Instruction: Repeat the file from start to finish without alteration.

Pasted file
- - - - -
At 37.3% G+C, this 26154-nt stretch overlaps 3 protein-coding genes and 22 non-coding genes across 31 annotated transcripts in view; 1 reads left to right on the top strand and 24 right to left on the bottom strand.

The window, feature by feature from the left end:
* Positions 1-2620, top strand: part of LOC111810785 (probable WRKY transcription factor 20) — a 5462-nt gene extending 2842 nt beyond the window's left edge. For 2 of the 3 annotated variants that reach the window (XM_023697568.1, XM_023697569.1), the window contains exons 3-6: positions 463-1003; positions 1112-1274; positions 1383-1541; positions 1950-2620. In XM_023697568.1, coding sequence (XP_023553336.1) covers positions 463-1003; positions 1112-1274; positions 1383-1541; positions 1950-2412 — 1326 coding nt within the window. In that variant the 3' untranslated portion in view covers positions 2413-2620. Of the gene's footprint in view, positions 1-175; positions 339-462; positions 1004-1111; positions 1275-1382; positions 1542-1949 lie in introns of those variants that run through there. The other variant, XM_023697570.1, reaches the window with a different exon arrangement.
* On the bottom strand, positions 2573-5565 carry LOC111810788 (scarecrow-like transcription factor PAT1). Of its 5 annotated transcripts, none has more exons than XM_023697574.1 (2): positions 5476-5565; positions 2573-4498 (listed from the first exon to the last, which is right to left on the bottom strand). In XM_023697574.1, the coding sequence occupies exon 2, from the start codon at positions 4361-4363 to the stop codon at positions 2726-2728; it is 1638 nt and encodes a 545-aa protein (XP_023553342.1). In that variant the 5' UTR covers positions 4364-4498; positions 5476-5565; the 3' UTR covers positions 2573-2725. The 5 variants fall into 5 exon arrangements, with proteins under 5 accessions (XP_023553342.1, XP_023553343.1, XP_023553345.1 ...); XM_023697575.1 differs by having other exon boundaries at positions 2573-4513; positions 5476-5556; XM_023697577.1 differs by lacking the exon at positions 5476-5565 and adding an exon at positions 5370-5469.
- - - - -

At 37.3% G+C, this 26154-nt stretch overlaps 3 protein-coding genes and 22 non-coding genes across 31 annotated transcripts in view; 1 reads left to right on the top strand and 24 right to left on the bottom strand.

The window, feature by feature from the left end:
* Positions 1-2620, top strand: part of LOC111810785 (probable WRKY transcription factor 20) — a 5462-nt gene extending 2842 nt beyond the window's left edge. For 2 of the 3 annotated variants that reach the window (XM_023697568.1, XM_023697569.1), the window contains exons 3-6: positions 463-1003; positions 1112-1274; positions 1383-1541; positions 1950-2620. In XM_023697568.1, coding sequence (XP_023553336.1) covers positions 463-1003; positions 1112-1274; positions 1383-1541; positions 1950-2412 — 1326 coding nt within the window. In that variant the 3' untranslated portion in view covers positions 2413-2620. Of the gene's footprint in view, positions 1-175; positions 339-462; positions 1004-1111; positions 1275-1382; positions 1542-1949 lie in introns of those variants that run through there. The other variant, XM_023697570.1, reaches the window with a different exon arrangement.
* On the bottom strand, positions 2573-5565 carry LOC111810788 (scarecrow-like transcription factor PAT1). Of its 5 annotated transcripts, none has more exons than XM_023697574.1 (2): positions 5476-5565; positions 2573-4498 (listed from the first exon to the last, which is right to left on the bottom strand). In XM_023697574.1, the coding sequence occupies exon 2, from the start codon at positions 4361-4363 to the stop codon at positions 2726-2728; it is 1638 nt and encodes a 545-aa protein (XP_023553342.1). In that variant the 5' UTR covers positions 4364-4498; positions 5476-5565; the 3' UTR covers positions 2573-2725. The 5 variants fall into 5 exon arrangements, with proteins under 5 accessions (XP_023553342.1, XP_023553343.1, XP_023553345.1 ...); XM_023697575.1 differs by having other exon boundaries at positions 2573-4513; positions 5476-5556; XM_023697577.1 differs by lacking the exon at positions 5476-5565 and adding an exon at positions 5370-5469.